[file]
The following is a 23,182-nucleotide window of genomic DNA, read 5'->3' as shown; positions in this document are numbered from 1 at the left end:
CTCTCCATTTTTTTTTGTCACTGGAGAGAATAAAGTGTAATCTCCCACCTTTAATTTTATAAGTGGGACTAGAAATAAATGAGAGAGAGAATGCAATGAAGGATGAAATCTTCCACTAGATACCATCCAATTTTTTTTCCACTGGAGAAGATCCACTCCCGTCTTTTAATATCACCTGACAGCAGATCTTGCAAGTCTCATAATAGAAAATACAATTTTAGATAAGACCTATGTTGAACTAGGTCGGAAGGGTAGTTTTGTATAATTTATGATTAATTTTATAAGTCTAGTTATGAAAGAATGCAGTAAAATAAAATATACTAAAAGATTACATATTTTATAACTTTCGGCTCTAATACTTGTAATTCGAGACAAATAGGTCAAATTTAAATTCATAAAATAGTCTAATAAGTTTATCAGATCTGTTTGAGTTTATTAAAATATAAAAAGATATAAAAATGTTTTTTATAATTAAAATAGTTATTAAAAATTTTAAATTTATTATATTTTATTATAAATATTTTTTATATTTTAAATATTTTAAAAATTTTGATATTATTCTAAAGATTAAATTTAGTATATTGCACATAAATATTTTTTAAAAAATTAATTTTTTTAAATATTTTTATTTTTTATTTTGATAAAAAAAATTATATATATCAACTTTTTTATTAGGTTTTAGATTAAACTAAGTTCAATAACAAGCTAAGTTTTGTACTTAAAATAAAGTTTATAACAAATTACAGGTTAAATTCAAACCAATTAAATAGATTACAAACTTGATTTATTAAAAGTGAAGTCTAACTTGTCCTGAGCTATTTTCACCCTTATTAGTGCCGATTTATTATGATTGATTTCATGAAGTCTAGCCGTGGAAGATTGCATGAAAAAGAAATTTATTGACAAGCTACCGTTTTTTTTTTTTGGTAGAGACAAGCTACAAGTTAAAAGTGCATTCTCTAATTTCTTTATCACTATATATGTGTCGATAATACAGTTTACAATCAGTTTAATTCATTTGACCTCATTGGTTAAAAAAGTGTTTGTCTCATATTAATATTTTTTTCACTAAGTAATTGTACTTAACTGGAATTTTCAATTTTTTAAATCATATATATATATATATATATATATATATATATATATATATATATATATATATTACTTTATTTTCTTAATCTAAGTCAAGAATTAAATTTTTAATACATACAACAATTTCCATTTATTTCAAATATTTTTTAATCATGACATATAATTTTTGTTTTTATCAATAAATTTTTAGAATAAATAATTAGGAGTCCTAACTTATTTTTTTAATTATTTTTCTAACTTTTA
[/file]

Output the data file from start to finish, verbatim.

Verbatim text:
The following is a 23,182-nucleotide window of genomic DNA, read 5'->3' as shown; positions in this document are numbered from 1 at the left end:
CTCTCCATTTTTTTTTGTCACTGGAGAGAATAAAGTGTAATCTCCCACCTTTAATTTTATAAGTGGGACTAGAAATAAATGAGAGAGAGAATGCAATGAAGGATGAAATCTTCCACTAGATACCATCCAATTTTTTTTCCACTGGAGAAGATCCACTCCCGTCTTTTAATATCACCTGACAGCAGATCTTGCAAGTCTCATAATAGAAAATACAATTTTAGATAAGACCTATGTTGAACTAGGTCGGAAGGGTAGTTTTGTATAATTTATGATTAATTTTATAAGTCTAGTTATGAAAGAATGCAGTAAAATAAAATATACTAAAAGATTACATATTTTATAACTTTCGGCTCTAATACTTGTAATTCGAGACAAATAGGTCAAATTTAAATTCATAAAATAGTCTAATAAGTTTATCAGATCTGTTTGAGTTTATTAAAATATAAAAAGATATAAAAATGTTTTTTATAATTAAAATAGTTATTAAAAATTTTAAATTTATTATATTTTATTATAAATATTTTTTATATTTTAAATATTTTAAAAATTTTGATATTATTCTAAAGATTAAATTTAGTATATTGCACATAAATATTTTTTAAAAAATTAATTTTTTTAAATATTTTTATTTTTTATTTTGATAAAAAAAATTATATATATCAACTTTTTTATTAGGTTTTAGATTAAACTAAGTTCAATAACAAGCTAAGTTTTGTACTTAAAATAAAGTTTATAACAAATTACAGGTTAAATTCAAACCAATTAAATAGATTACAAACTTGATTTATTAAAAGTGAAGTCTAACTTGTCCTGAGCTATTTTCACCCTTATTAGTGCCGATTTATTATGATTGATTTCATGAAGTCTAGCCGTGGAAGATTGCATGAAAAAGAAATTTATTGACAAGCTACCGTTTTTTTTTTTTGGTAGAGACAAGCTACAAGTTAAAAGTGCATTCTCTAATTTCTTTATCACTATATATGTGTCGATAATACAGTTTACAATCAGTTTAATTCATTTGACCTCATTGGTTAAAAAAGTGTTTGTCTCATATTAATATTTTTTTCACTAAGTAATTGTACTTAACTGGAATTTTCAATTTTTTAAATCATATATATATATATATATATATATATATATATATATATATATATATATATATTACTTTATTTTCTTAATCTAAGTCAAGAATTAAATTTTTAATACATACAACAATTTCCATTTATTTCAAATATTTTTTAATCATGACATATAATTTTTGTTTTTATCAATAAATTTTTAGAATAAATAATTAGGAGTCCTAACTTATTTTTTTAATTATTTTTCTAACTTTTA